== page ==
By Heather Rhoades
If you are starting a vegetable garden, or even if you have an established vegetable garden, you may wonder what is the best soil for growing vegetables. Things like the right amendments and the right soil ph for vegetables can help your vegetable garden grow better. Keep reading to learn more about soil preparation for the vegetable garden.
Soil Preparation For A Vegetable Garden
Some soil requirements for vegetable plants are the same, while others differ depending on the type of vegetable. In this article we will only focus on the general soil requirements for vegetable gardens.
In general, vegetable garden soil should be well draining and loose. It should not be too heavy (i.e. clay soil) or too sandy.
General Soil Requirements For Vegetables
We recommend before repairing soil for vegetables that you have your soil tested at your local extension service to see if there is something your soil is lacking in from the lists below.
Organic material – All vegetables need a healthy amount of organic material in the soil they grow in. Organic material serves many purposes. Most importantly, it provides many of the nutrients that plants need to grow and thrive. Secondly, organic material “softens” soil and makes it so that the roots can more easily spread through the soil. Organic material also acts like small sponges in the soil and allows the soil in your vegetable to retain water.
Organic material can come from either a compost or well rotted manure, or even a combination of both.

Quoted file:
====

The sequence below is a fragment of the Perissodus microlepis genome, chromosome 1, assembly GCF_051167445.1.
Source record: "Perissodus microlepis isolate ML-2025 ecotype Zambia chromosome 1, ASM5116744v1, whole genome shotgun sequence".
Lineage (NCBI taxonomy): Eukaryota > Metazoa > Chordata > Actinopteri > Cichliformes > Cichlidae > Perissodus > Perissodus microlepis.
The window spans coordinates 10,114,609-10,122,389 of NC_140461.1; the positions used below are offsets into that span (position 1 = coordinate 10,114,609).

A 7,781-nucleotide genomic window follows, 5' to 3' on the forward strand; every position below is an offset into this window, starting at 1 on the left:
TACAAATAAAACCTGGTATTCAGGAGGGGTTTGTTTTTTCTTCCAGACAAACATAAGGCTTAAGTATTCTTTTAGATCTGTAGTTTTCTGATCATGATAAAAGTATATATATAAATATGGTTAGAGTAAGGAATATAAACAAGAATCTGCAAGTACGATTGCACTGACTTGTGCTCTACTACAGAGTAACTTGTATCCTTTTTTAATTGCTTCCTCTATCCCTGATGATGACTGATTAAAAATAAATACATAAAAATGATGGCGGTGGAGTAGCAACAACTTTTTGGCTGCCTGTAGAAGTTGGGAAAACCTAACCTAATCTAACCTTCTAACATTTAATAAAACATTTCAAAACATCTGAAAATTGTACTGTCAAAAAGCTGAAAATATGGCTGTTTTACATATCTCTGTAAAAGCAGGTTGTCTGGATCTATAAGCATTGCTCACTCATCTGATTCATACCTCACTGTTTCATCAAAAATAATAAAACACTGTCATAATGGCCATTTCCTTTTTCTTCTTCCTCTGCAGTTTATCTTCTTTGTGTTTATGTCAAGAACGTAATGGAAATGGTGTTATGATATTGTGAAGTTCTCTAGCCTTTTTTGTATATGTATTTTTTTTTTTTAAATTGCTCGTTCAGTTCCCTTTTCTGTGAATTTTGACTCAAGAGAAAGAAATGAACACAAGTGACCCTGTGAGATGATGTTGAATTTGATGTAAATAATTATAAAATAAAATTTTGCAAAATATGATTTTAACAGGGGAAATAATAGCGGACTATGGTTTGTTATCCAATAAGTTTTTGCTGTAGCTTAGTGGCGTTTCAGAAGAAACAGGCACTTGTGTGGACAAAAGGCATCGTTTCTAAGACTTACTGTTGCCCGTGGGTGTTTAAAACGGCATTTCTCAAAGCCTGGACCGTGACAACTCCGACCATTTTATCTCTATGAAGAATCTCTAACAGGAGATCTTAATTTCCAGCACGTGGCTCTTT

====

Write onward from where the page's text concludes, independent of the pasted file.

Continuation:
Nitrogen, Phosphorus and Potassium – When it comes to soil preparation for vegetable garden, these three nutrients are the basic nutrients that all plants need. They are also known together as N-P-K and are the numbers you see on a bag of fertilizer (e.g. 10-10-10). While organic material does provide these nutrients, you may have to adjust them individually depending on your individual soil. This can be done with chemical fertilizers or organically.
To add nitrogen, either use a chemical fertilizer with a higher first number (e.g. 10-2-2) or an organic amendment like manure or nitrogen fixing plants.
To add phosphorus, use either a chemical fertilizer with a high second number (e.g. 2-10-2) or an organic amendment like bone meal or rock phosphate.
To add potassium, use a chemical fertilizer that has a high last number (e.g. 2-2-10) or an organic amendment like potash, wood ash or greensand.
Trace nutrients – Vegetables also need a wide variety of trace minerals and nutrients to grow well. These include:
Soil pH For Vegetables
While exact pH requirements for vegetables vary somewhat, in general, the soil in a vegetable garden should fall somewhere be 6 and 7. If your vegetable garden soil tests significantly above that, you will need to lower the pH of the soil. If the soil in your vegetable garden tests significantly lower than 6, you will need to raise the pH of your vegetable garden soil.
Resources from: http://www.gardeningknowhow.com/edible/vegetables/vgen/vegetable-garden-soil.htm